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Green New Deals are being widely discussed as both a means to confront climate change and to improve aspects of social well-being. An important facet of the discussion is how they should be financed. The negative impacts of Covid-19 on national budgets and sovereign debt question whether the implementation of Green New Deals is feasible if austerity needs to be introduced to achieve sustainability. This article assesses whether a wealth tax based upon the work of Michal Kalecki could help avoid austerity measures and facilitate the introduction of Green New Deals. While wealth taxes have traditionally been defined on net worth or assets to reduce wealth inequality, the formulation is meant to be equitable by applying to gross wealth or assets. Estimates are calculated for the United States and turn out to be quite modest. The approach not only generates revenue to cover expected net interest outlays on national debt, but additional revenue to pay down portions of it and/or support green initiatives, such as Biden’s de-carbonisation policy. The article concludes with a discussion of challenges for the tax’s effectiveness.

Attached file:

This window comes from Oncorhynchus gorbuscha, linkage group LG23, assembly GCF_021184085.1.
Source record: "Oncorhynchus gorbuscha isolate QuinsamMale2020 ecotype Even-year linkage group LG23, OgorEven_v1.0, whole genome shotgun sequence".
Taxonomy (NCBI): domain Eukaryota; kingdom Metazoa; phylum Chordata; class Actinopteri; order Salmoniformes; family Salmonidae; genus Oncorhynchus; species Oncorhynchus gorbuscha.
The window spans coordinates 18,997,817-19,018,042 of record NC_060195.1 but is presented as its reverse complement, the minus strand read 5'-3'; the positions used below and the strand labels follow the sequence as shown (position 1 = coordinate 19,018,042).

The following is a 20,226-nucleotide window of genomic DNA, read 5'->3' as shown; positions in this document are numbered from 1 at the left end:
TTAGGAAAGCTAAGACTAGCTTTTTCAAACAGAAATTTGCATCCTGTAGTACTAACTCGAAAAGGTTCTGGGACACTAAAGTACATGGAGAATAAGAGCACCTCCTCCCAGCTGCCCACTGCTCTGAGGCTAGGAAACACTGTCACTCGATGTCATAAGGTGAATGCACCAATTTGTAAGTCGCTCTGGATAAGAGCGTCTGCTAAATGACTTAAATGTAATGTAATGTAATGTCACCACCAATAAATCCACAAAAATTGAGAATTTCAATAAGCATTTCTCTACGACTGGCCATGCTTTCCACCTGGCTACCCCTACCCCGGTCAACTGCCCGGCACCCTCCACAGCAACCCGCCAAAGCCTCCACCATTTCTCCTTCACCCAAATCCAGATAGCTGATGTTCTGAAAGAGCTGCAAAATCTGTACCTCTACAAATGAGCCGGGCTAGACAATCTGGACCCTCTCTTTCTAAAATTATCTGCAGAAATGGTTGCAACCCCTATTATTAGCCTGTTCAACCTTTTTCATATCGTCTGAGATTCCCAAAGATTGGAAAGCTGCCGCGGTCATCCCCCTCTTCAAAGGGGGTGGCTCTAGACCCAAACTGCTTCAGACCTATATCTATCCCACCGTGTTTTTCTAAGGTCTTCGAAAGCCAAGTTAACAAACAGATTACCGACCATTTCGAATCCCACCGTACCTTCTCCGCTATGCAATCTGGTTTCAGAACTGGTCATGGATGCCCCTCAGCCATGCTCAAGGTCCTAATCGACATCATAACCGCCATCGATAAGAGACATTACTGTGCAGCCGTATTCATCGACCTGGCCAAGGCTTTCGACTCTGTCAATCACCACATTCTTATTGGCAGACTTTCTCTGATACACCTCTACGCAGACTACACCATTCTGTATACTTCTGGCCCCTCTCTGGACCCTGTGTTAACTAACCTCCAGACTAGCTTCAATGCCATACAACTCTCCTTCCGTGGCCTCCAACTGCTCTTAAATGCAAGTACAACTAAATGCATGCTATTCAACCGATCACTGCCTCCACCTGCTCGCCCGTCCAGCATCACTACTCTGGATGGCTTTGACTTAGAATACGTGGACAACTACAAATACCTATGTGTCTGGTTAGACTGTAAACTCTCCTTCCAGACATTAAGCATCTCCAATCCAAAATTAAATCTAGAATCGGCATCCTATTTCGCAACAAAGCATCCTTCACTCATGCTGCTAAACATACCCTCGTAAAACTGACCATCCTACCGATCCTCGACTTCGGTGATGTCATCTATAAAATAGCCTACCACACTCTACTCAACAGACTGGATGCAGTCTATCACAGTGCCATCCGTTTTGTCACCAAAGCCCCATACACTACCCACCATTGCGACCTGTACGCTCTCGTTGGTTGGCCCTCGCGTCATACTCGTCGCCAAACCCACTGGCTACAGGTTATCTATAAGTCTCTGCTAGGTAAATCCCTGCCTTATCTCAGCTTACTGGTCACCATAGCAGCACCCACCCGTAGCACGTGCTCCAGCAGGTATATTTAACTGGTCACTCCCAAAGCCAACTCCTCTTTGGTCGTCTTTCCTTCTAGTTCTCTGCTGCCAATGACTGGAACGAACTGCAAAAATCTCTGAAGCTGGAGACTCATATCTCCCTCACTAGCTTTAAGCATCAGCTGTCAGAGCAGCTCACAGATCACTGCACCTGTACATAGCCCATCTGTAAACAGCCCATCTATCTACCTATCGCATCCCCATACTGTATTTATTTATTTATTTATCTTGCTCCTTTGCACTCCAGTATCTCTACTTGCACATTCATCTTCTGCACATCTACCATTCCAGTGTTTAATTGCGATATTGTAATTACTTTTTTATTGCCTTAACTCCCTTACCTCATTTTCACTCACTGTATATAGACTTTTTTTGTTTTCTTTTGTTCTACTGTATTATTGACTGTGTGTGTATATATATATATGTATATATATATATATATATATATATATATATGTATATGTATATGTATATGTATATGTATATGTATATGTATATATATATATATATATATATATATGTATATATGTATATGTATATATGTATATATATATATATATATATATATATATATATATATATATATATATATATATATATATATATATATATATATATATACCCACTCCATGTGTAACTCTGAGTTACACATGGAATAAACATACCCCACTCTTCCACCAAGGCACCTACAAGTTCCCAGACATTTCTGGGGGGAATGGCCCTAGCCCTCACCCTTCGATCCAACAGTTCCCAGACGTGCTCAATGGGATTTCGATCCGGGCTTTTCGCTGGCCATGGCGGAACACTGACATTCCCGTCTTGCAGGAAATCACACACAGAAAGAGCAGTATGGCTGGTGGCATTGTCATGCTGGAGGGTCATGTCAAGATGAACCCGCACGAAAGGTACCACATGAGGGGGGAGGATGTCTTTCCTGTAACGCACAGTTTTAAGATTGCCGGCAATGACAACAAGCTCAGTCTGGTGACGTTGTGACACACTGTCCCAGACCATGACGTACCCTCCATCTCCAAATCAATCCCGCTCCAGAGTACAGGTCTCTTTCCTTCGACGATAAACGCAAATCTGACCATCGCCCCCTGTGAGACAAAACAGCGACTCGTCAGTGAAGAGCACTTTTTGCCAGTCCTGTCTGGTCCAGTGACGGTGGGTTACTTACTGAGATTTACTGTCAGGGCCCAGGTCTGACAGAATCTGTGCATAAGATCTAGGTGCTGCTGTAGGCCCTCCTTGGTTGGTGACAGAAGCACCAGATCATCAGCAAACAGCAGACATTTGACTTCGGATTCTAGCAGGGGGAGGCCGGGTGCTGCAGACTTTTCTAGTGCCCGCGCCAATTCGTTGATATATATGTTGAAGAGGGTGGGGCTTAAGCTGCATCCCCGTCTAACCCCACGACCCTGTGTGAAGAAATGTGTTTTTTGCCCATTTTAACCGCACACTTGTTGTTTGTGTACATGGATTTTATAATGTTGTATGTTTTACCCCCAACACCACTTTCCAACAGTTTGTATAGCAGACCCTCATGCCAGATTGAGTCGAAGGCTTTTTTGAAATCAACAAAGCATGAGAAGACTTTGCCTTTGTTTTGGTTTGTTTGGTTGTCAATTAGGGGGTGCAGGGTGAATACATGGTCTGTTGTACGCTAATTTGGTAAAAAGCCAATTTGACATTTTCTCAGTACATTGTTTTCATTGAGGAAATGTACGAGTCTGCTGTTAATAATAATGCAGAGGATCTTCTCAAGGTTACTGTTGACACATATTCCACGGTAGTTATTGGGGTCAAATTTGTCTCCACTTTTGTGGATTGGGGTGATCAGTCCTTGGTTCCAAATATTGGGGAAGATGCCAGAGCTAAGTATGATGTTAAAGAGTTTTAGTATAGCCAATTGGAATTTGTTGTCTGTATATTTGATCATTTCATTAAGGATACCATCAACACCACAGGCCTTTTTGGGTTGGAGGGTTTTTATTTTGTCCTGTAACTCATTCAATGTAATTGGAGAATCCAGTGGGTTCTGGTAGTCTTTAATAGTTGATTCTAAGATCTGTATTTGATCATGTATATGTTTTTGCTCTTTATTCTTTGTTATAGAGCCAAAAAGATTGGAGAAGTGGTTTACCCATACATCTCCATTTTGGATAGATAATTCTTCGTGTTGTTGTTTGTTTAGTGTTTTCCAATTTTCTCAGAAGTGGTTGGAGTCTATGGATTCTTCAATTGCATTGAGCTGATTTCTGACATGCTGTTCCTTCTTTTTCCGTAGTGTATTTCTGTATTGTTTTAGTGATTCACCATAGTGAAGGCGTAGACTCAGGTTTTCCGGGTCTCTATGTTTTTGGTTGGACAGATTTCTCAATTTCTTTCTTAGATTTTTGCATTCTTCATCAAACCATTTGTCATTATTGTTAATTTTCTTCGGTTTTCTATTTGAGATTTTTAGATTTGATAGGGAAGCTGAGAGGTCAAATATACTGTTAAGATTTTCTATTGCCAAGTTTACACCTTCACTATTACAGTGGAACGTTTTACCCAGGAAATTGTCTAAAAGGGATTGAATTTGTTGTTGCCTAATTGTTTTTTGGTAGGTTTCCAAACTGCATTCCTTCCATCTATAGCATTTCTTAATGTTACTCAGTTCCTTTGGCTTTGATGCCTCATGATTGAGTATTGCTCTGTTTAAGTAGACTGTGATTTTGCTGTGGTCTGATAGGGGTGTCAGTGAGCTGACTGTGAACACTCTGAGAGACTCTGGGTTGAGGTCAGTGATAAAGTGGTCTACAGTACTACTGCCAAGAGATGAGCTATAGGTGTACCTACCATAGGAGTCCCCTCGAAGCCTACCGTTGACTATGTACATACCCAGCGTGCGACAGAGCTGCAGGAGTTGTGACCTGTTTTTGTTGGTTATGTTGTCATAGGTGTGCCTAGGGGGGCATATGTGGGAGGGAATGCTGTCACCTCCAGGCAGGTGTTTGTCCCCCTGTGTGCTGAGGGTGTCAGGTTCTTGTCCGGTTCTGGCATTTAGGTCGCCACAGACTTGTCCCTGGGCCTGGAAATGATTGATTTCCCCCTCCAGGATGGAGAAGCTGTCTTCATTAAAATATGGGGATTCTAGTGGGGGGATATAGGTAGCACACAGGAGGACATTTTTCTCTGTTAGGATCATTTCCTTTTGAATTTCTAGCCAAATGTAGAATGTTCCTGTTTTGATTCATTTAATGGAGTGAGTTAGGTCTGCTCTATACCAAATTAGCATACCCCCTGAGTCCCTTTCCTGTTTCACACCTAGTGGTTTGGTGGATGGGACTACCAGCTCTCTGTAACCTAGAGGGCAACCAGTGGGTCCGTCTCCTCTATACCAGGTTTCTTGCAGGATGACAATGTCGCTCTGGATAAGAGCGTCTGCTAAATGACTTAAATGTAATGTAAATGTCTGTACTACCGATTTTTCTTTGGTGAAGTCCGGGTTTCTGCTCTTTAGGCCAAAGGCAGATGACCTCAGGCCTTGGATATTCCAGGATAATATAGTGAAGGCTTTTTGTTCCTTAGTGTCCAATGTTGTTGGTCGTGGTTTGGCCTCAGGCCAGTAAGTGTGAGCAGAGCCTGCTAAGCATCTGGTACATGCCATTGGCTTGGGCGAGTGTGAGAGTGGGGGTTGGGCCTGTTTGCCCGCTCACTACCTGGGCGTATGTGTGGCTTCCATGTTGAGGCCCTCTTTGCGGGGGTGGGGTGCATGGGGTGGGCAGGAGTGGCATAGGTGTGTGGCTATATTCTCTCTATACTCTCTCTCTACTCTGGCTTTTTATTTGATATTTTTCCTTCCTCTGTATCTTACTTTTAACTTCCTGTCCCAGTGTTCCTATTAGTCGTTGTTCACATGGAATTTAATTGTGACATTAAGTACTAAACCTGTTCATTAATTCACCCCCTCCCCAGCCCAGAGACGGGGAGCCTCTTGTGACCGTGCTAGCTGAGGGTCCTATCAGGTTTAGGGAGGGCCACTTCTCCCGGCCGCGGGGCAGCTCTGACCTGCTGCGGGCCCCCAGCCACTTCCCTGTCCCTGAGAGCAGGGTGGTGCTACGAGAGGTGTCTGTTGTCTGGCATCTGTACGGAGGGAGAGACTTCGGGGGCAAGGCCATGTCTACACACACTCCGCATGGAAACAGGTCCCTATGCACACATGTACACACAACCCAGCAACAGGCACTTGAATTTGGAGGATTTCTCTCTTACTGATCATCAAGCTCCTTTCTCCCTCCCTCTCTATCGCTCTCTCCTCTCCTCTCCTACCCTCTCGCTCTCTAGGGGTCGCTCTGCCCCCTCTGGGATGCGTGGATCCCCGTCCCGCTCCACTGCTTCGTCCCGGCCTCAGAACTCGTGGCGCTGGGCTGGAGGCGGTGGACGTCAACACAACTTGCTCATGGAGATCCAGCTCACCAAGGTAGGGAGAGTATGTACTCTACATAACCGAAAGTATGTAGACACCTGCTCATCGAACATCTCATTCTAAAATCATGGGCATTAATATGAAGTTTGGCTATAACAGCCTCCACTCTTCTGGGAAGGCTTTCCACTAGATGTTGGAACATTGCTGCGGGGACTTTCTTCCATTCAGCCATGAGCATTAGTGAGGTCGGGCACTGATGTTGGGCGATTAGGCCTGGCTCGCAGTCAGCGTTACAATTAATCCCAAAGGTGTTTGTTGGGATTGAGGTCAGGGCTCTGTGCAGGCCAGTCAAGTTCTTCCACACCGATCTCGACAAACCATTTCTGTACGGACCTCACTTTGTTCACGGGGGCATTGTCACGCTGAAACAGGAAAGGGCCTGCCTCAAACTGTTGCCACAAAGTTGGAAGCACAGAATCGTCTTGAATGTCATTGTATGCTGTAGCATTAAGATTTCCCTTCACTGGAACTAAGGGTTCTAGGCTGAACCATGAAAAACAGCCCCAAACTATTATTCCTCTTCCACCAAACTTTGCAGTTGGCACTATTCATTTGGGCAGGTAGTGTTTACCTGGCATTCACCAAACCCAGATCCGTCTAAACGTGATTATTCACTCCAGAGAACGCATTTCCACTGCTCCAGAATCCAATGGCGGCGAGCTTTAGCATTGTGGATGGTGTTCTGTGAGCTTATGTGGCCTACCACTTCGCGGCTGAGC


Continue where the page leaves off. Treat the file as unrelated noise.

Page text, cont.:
Carbapenem-resistant Enterobacteriaceae (CRE) are an important cause of healthcare-associated infections (HAIs) in human hospitals. The Philadelphia Department of Public Health (PDPH) made CRE reportable in April 2018. In May 2019, the Matthew J. Ryan Veterinary Hospital (MJRVH) reported an NDM-5 Escherichia coli cluster in companion animals to the PDPH. In total, 15 infected animals (14 dogs and 1 cat) were reported between July 2018 and June 2019, with no new infections after June 2019. Limited literature is available on the prevalence of CRE in companion animals, and recommendations for dealing with CRE infections currently target human healthcare settings. Methods: A collaborative containment response included assessing interspecies transmission to veterinary staff and a comprehensive evaluation of the infection control program at MJRVH. MJRVH notified all owners of affected animals verbally and via notification letters with PDPH recommendations for CRE colonization screening of high-risk individuals. CRE screening of exposed high-risk employees was conducted by the University of Pennsylvania Occupational Health service and PDPH. Human rectal swabs were analyzed at the Antibiotic Resistance Laboratory Network (ARLN) Maryland Laboratory. PDPH were invited to conduct an onsite infection control assessment and to suggest improvements. Results: No pet owners self-identified in high-risk groups to be screened. In total, 10 high-risk staff were screened, and no colonized individuals were detected. Recommendations made by the PDPH to MJRVH included improvement of infection prevention and control policies (eg, consolidation of the infection control manual and identification of lead staff member), improvement in hand hygiene (HH) compliance (eg, increasing amount of HH supplies), improvement of environment of care (eg, decluttering and evaluation of mulched animal relief area), and improvement of respiratory care processes (eg, standardization of care policies). MJRVH made substantial improvements across recommendation areas including revision of infection control manual, creation of a full-time infection preventionist position, individual alcohol hand sanitizers for patient cages, and environmental decluttering and decontamination. PDPH and MJRVH maintained frequent communication about infection control improvements. Conclusions: No positive transmission to high-risk staff members suggest that, like in human healthcare facilities, transmission of CRE to caretakers may not be a common event. Stronger communication and collaboration is required from Departments of Public Health (DPH) to the veterinary profession regarding the reporting requirements of emerging pathogens such as CRE. Veterinary facilities should view DPH as a valuable resource for recommendations to fill in gaps that exist in infection control “best practices,” particularly for novel pathogens in veterinary settings.